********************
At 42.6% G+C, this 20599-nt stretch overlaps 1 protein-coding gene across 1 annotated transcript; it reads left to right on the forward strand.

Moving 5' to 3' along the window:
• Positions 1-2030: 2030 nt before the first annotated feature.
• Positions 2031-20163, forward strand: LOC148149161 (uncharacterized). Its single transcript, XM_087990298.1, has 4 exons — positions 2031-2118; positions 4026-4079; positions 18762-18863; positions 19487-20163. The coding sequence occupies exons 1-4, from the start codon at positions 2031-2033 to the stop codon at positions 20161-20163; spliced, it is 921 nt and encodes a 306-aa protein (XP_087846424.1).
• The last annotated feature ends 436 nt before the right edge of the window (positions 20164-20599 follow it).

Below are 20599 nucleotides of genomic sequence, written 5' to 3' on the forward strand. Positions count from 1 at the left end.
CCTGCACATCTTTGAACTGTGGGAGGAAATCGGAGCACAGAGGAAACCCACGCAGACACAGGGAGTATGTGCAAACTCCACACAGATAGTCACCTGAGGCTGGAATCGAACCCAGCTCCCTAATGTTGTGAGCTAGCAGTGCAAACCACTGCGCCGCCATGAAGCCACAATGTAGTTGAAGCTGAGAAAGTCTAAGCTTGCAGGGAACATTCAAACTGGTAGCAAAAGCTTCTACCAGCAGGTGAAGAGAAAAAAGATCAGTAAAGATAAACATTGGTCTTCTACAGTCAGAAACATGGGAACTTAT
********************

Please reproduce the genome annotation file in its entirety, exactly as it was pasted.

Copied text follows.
At 42.6% G+C, this 20599-nt stretch overlaps 1 protein-coding gene across 1 annotated transcript; it reads left to right on the forward strand.

Moving 5' to 3' along the window:
• Positions 1-2030: 2030 nt before the first annotated feature.
• Positions 2031-20163, forward strand: LOC148149161 (uncharacterized). Its single transcript, XM_087990298.1, has 4 exons — positions 2031-2118; positions 4026-4079; positions 18762-18863; positions 19487-20163. The coding sequence occupies exons 1-4, from the start codon at positions 2031-2033 to the stop codon at positions 20161-20163; spliced, it is 921 nt and encodes a 306-aa protein (XP_087846424.1).
• The last annotated feature ends 436 nt before the right edge of the window (positions 20164-20599 follow it).

Below are 20599 nucleotides of genomic sequence, written 5' to 3' on the forward strand. Positions count from 1 at the left end.
CCTGCACATCTTTGAACTGTGGGAGGAAATCGGAGCACAGAGGAAACCCACGCAGACACAGGGAGTATGTGCAAACTCCACACAGATAGTCACCTGAGGCTGGAATCGAACCCAGCTCCCTAATGTTGTGAGCTAGCAGTGCAAACCACTGCGCCGCCATGAAGCCACAATGTAGTTGAAGCTGAGAAAGTCTAAGCTTGCAGGGAACATTCAAACTGGTAGCAAAAGCTTCTACCAGCAGGTGAAGAGAAAAAAGATCAGTAAAGATAAACATTGGTCTTCTACAGTCAGAAACATGGGAACTTAT